Reviewby Rebecca Silverman,
Now that she and Mamoru know each others' identities as Sailor Moon and Tuxedo Mask, Usagi and her friends are ready to really figure out what's going on with the Dark Kingdom and the mysterious Silver Crystal. Their investigations will lead them to both their fifth Sailor Guardian and the truth about their pasts in another world, but those truths will also give Queen Beryl an opening to bring the present crashing down.
Even if the first volume of Naoko Takeuchi's magical girl classic didn't speak to you with its assemble-the-cast plot, don't write it off just yet. Volume two, a combination of the second and third books of the original printing, takes off running and remains plot-heavy up to the conclusion, which anime fans will recognize as nearing the end of the first season. When we last saw Usagi, she had awakened in Tuxedo Mask's apartment (and bed), which led to a mutual realization of identities: he knows that she is Sailor Moon and she learns that he is Mamoru Chiba. Mamoru confesses that he is an amnesiac and that he is convinced that the Legendary Silver Crystal holds the key to his past. He's honestly not sure what the whole “Tuxedo Mask” persona is about, but he has to believe that finding the crystal will help.
It is clear that this is the beginning of a love story. Usagi and Mamoru are attracted to one another, Usagi describing the pangs of first love in a time-honored and yet still sweet manner. Both secretly hold onto what might best be termed as favors from the other in the sense that knights begged something from their ladies before battle to bring them luck. In fact, their new bond is so deep that Tuxedo Mask puts himself in peril for Sailor Moon, a stroke that at first seems like a simple shoujo trope. It is that, but Takeuchi takes it upon herself to weave an intricate backstory for the entire group – which by this point involves Sailor Venus as well – which becomes the framework for the rest of the series.
How you feel about Usagi's past may depend on how much you know about Classical mythology. Takeuchi, a scientist before she became a mangaka, bases her characters' previous lives on the myth of Selene and Endymion. Selene was the Greek goddess of the full moon (flanked on either side by Hecate and Artemis) who fell in love with a mortal man named Endymion. In a reversal of the relatively contemporary Sleeping Beauty story, Endymion was put into a deep sleep by Zeus and was visited by Selene in the night. Takeuchi changes this story so that Endymion is the prince of the kingdom of Earth, while Selene – written Serenity – is the princess of the moon kingdom. This past informs the present lives of the characters, who paid dearly for their forbidden love (a not-so-subtle Romeo and Juliet metaphor) when then-princess Beryl led an attack on the moon people. Classical scholars or purists may be upset, or at least annoyed, that Takeuchi mixes Greek and Roman names, but given the planetary naming system, it seems a fair move to have made. Geology is also given a chance to shine, as Beryl's henchmen are all named after stones. It is worth noting that the character known as “Malachite” in the original American release has returned to his name of “Kunzite,” and that Zoicite is once again a man.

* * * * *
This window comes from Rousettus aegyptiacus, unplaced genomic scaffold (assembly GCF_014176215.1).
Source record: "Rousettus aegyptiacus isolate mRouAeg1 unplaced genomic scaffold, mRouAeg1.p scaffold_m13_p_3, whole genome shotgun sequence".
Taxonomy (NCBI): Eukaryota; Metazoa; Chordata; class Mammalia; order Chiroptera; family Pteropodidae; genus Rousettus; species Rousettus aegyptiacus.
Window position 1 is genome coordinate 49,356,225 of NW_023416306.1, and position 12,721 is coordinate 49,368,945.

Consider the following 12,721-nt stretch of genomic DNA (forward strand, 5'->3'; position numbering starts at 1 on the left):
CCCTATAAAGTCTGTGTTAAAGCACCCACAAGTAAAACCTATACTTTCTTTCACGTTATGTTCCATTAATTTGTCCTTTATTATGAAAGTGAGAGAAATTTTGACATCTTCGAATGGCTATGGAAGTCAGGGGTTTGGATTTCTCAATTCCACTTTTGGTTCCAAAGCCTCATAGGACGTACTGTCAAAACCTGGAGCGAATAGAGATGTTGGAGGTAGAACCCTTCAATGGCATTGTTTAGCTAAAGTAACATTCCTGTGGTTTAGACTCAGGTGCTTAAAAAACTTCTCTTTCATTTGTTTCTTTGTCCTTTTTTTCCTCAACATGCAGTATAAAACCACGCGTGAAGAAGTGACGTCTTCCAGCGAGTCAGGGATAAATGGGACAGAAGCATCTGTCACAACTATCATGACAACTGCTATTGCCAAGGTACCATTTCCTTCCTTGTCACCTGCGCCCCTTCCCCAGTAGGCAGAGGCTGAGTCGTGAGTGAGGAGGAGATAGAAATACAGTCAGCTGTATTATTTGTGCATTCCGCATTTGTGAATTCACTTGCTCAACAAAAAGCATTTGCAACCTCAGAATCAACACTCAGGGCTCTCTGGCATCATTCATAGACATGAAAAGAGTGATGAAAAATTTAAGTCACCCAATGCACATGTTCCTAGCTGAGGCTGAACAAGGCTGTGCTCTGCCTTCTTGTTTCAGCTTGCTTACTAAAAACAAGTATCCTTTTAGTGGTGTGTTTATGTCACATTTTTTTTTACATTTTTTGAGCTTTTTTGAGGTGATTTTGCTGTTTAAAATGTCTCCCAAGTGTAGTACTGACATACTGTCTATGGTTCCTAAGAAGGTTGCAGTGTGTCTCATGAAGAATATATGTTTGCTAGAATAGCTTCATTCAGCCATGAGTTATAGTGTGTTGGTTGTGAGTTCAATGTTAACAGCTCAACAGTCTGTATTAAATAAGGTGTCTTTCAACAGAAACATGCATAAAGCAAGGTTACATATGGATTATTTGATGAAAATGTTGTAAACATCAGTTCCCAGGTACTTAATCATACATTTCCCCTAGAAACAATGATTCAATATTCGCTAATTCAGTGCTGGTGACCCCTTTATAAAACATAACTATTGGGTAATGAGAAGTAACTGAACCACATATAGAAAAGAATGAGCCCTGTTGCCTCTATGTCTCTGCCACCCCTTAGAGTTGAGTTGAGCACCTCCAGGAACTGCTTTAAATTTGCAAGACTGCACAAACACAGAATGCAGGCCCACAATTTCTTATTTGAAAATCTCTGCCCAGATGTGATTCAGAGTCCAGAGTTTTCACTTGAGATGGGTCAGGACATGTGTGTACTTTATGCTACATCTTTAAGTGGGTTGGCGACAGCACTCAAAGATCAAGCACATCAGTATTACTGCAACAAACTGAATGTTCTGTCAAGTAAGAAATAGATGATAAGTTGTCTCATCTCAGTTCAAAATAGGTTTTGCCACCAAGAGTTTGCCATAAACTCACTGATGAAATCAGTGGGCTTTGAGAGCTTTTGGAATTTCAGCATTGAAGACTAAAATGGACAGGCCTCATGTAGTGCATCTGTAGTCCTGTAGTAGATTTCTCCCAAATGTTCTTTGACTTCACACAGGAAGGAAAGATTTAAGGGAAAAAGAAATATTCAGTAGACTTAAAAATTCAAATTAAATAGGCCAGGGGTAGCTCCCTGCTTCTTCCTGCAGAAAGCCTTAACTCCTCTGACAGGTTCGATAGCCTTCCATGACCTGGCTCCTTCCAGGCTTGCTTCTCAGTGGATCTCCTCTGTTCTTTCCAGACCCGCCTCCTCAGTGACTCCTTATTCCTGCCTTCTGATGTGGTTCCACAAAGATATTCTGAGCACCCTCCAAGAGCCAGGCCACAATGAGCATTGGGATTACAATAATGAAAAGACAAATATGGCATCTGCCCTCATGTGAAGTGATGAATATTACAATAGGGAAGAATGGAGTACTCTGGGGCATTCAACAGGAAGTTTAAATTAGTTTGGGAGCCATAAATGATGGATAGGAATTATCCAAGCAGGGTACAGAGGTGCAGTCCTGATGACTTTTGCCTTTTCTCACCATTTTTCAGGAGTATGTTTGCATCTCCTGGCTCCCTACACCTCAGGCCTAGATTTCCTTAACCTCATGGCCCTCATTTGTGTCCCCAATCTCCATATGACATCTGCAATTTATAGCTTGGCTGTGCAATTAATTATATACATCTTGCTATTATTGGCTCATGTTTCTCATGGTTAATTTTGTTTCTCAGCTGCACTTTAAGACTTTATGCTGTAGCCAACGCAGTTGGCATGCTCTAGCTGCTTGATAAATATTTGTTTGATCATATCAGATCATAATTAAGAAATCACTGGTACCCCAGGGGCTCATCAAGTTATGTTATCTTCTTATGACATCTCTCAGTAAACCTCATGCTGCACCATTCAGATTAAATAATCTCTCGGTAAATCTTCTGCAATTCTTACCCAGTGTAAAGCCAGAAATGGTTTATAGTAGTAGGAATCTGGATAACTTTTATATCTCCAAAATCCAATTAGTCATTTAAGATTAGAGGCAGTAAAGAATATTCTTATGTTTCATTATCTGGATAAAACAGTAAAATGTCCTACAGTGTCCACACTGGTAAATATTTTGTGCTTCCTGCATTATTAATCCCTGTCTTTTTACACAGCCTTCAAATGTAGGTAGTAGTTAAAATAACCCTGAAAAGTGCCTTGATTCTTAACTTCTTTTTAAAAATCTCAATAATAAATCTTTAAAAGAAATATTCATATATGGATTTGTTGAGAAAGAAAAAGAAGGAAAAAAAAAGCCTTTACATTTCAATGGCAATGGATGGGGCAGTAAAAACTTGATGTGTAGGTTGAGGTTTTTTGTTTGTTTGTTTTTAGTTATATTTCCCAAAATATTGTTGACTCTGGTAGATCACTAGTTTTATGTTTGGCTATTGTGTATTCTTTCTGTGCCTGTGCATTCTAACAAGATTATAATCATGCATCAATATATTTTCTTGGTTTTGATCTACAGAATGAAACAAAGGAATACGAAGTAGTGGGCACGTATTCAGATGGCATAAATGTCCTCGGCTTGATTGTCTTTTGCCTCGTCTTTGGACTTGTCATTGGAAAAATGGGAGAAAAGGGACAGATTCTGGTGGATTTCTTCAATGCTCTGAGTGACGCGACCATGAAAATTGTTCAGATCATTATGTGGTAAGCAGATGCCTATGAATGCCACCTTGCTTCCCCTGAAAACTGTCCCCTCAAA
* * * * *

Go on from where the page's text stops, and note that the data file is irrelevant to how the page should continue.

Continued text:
With the main cast of the first story arc assembled, Takeuchi does spend more time focusing on Usagi than the other girls. Ami has the most solidified personality and Luna gets a fair shake in the character development department, but Rei and Makoto fall a bit by the wayside. Minako, the girl who becomes Sailor Venus, has more hints of personality. These will be better understood if you have read Codename: Sailor V, particularly the second volume.
There is an air of sadness about this volume that was not present in the first, and it is fair to say that it presages storylines to come. Takeuchi's ethereal art contributes to this, and while it will seem dated to some readers, it still holds up well – action is clearly defined, characters are easily identifiable, and she draws a mean desiccated corpse. Her new color art is obviously superior to the earlier work inside the book, but these pages are still delicately beautiful, if not slightly over-toned. One interesting choice she makes is to leave blood white. To contemporary readers accustomed to black-filled pages where violence is present, this takes some getting used to, but it works well with her windswept style.
As with the previous volume, Kodansha USA has done a beautiful job bringing this to English-speaking audiences. Four full-color pages open the book, it has a satisfyingly high page count, and the notes in the back are useful, though not exhaustive. The translation reads more smoothly than volume one, with a more natural tone to the dialogue. Even if you own another translation, this is worth buying.
It is possible, and maybe even likely, that this series will produce nostalgia in readers who loved it when they were younger. But Sailor Moon goes beyond that – in an industry where girls' books often push sexy over self esteem or revolve totally around boys, it is good to see a story that wishes more for them. Yes, there is a princess who wants her prince and vice versa, and yes, the girls wear what could be seen as sexy costumes, but above all this story is about doing what is right and not stopping until you succeed. So even if you're just in this series to see what all the fuss is about, stick around. As this volume indicates, things have only begun to move.
Overall : A-
Story : A-
Art : A-
+ Intriguing past with many Classical references, faster moving story. Increasingly tight-knit group of heroines.
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